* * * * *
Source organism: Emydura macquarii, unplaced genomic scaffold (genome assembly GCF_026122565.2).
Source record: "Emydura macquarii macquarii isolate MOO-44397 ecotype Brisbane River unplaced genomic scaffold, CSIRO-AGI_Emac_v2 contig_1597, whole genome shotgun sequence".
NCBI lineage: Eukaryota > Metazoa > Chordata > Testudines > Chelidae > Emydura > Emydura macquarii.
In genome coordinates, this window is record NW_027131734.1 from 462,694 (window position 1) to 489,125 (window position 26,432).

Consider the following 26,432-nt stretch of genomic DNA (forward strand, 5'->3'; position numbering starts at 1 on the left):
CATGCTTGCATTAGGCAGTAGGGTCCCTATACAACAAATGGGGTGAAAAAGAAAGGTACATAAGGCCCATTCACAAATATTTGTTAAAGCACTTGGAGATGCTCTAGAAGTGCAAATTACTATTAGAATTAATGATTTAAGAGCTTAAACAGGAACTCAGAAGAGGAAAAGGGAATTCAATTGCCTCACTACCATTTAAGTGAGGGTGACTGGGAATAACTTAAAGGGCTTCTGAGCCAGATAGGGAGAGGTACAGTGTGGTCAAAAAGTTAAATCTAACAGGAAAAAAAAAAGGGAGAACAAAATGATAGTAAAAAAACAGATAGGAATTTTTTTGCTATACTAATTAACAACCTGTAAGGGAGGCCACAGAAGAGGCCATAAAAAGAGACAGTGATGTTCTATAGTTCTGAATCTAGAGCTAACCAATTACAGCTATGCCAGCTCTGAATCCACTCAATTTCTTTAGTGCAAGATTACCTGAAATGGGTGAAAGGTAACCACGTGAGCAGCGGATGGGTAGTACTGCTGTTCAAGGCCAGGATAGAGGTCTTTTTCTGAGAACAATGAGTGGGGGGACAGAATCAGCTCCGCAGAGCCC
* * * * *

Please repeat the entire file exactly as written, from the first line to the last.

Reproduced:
Source organism: Emydura macquarii, unplaced genomic scaffold (genome assembly GCF_026122565.2).
Source record: "Emydura macquarii macquarii isolate MOO-44397 ecotype Brisbane River unplaced genomic scaffold, CSIRO-AGI_Emac_v2 contig_1597, whole genome shotgun sequence".
NCBI lineage: Eukaryota > Metazoa > Chordata > Testudines > Chelidae > Emydura > Emydura macquarii.
In genome coordinates, this window is record NW_027131734.1 from 462,694 (window position 1) to 489,125 (window position 26,432).

Consider the following 26,432-nt stretch of genomic DNA (forward strand, 5'->3'; position numbering starts at 1 on the left):
CATGCTTGCATTAGGCAGTAGGGTCCCTATACAACAAATGGGGTGAAAAAGAAAGGTACATAAGGCCCATTCACAAATATTTGTTAAAGCACTTGGAGATGCTCTAGAAGTGCAAATTACTATTAGAATTAATGATTTAAGAGCTTAAACAGGAACTCAGAAGAGGAAAAGGGAATTCAATTGCCTCACTACCATTTAAGTGAGGGTGACTGGGAATAACTTAAAGGGCTTCTGAGCCAGATAGGGAGAGGTACAGTGTGGTCAAAAAGTTAAATCTAACAGGAAAAAAAAAAGGGAGAACAAAATGATAGTAAAAAAACAGATAGGAATTTTTTTGCTATACTAATTAACAACCTGTAAGGGAGGCCACAGAAGAGGCCATAAAAAGAGACAGTGATGTTCTATAGTTCTGAATCTAGAGCTAACCAATTACAGCTATGCCAGCTCTGAATCCACTCAATTTCTTTAGTGCAAGATTACCTGAAATGGGTGAAAGGTAACCACGTGAGCAGCGGATGGGTAGTACTGCTGTTCAAGGCCAGGATAGAGGTCTTTTTCTGAGAACAATGAGTGGGGGGACAGAATCAGCTCCGCAGAGCCC